Elephant Winter - By Kim Echlin


Iam called the Elephant-Keeper, which suits me. My name is Sophie Walker. When I am not at the elephant barns, I live in a crowded house near a tacky commercial tourist farm in southern Ontario. I have a daughter and I take care of the elephants.

I used to read about women who live with animals, women who have followed orangutans and gorillas through sodden rain forests and misty mountains. They talk about looking into the eyes of their animals and seeing the face of God. But I cannot merely observe my elephants, because I feed them, fill their water troughs, shovel their dung, take them for walks and train them to safely carry small children. They dip their knees so that I can climb up their sides to ride on their shoulders. Swaying up there, I hang between heaven and earth. In short, I live with the elephants and they have allowed me into their community.

The elephants have taught me their language. Much of it I cannot hear but I’ve filled in the spaces with invention, which is how most people listen to language anyway. The longer I am with them the less invention we need. Wittgenstein said that to imagine a language is to imagine a form of life. But I’m not imagining the elephants. They are really there.

If you choose to live with elephants you’ve chosen to live enthralled. I allow myself to be ravished by them. I risk their force, to break and blow, to untie and overthrow. I am imprisoned with them and our bonds free us. We have little language for this sort of thing.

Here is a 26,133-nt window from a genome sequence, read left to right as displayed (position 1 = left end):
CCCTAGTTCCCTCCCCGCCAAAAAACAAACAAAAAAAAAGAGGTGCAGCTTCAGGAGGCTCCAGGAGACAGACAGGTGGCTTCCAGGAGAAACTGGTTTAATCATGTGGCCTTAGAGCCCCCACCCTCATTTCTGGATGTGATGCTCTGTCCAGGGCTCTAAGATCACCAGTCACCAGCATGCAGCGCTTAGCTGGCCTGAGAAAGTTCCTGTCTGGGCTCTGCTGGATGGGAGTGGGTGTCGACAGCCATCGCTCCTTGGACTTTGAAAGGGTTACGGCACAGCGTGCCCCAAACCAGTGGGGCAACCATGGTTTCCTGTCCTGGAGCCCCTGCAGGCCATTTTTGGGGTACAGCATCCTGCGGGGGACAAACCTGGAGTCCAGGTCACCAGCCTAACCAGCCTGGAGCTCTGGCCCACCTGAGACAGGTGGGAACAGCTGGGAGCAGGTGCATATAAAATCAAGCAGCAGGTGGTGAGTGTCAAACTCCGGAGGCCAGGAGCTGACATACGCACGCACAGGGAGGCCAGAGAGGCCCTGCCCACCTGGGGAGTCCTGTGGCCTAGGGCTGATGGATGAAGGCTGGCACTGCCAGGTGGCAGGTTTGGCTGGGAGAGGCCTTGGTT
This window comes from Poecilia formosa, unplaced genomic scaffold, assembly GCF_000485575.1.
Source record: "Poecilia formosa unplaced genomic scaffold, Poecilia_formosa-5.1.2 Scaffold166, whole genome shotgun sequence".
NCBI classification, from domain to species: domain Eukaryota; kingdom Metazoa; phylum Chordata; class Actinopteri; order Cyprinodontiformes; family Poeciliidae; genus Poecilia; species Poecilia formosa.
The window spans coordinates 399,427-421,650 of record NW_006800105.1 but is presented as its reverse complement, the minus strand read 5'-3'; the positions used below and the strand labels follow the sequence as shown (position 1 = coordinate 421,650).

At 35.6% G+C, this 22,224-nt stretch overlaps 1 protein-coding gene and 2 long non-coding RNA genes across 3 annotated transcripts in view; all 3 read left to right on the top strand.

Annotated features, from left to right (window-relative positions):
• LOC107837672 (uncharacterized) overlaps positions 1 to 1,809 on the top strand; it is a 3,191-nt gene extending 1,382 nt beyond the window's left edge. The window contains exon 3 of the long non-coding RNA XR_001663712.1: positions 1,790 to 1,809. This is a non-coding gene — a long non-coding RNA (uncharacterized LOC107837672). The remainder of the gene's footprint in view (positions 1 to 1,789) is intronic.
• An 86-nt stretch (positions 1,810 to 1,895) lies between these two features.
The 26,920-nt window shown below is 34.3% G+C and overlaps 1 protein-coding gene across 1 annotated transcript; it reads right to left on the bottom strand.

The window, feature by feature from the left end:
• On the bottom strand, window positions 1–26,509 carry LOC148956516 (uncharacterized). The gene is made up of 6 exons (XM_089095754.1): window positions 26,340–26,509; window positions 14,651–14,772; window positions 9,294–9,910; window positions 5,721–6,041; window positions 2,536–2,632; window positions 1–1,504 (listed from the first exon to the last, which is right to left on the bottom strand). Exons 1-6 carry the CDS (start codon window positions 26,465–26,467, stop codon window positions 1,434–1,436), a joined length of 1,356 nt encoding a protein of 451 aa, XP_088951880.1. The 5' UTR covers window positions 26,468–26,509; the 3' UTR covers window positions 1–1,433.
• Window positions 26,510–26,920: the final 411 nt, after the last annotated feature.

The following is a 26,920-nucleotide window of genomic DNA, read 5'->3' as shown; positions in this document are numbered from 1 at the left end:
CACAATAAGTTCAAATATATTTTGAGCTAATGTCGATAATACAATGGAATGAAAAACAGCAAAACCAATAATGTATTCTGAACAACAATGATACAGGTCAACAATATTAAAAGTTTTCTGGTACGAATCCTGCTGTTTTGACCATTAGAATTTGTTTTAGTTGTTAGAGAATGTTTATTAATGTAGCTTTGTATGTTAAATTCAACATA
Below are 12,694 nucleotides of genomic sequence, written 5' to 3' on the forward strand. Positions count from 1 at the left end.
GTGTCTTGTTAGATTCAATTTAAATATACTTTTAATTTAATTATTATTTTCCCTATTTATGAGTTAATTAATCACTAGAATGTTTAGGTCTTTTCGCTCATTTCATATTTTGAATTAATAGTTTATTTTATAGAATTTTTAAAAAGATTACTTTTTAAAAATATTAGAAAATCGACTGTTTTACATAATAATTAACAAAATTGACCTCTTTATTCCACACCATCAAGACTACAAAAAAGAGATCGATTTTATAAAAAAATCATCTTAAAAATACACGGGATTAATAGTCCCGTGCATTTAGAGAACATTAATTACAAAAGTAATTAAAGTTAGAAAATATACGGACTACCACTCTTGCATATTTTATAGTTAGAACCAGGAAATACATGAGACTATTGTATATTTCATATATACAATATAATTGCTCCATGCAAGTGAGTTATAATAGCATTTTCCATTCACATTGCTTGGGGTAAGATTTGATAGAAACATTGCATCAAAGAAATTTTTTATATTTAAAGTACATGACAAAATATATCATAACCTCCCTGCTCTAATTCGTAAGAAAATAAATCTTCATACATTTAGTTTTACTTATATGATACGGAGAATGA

The story I am about to tell you is how I came to live with elephants in captivity.

Batter my heart.


The place was closed for the season. My mother’s house backed on the maple forest at the far end of the Ontario Safari. While she slept each afternoon I watched the elephant-keeper take the elephants on walks through the woods. They rubbed their sides on the trees and scuffed in the fresh snow.

The keeper was a young man who wore his thick grey jacket open to the freezing winds and only a baseball cap pulled down over his long hair. He had high cheekbones and a strong jaw and his blue eyes were wrinkled at the corners from squinting against wind and sun. His jeans were tucked into barn boots but his step was light and his body lithe. He moved with the attractive, loose carriage of men who choose not to submit to offices and desks.

He thought himself unobserved as he rolled up snowballs and tossed them playfully, talking and lightly swaying, at ease in the elephants’ company. One of them touched a trunk to his face and he kissed the end and took its tip right inside his own mouth. That was when he glanced up and spotted me looking at him through the window. I lifted my hand to wave but he turned away and stamped his feet and pulled his meagre hat down over the whitening edges of his ears. He reminded me of young men I had met in Africa, easier out in the bush than anywhere else. He moved away as if to go, and all the elephants moved with him, but then he paused, looked back for me through the glass and beckoned me to come out with his hand. I shook my head, no.

The light over those snowy Ontario fields was short and grey and bleak. We were just past winter solstice and though I’d been home some weeks, I still found it odd to look through the kitchen window and see the curious face of a giraffe above the snowy maple trees. But my mother had always found unusual places to live, and soon enough I was inured even to the swaying grey silhouettes of elephants at play in the snowy fields.

I came home because she was dying. Her breasts were gone, her hair was gone, but nothing they did stopped the cancer. Each morning, after she took her morphine tablet, I arranged her bed table with her sketch pad, some charcoal pencils, and a pitcher of iced tea. She rested most of the day, and when she wasn’t dozing she moved stiffly around the house. At forty-nine she had work she still wanted to do. She was impatient with herself and churlish with me.

“Put that carnation in the morphine bottle will you, Sophie, I’m going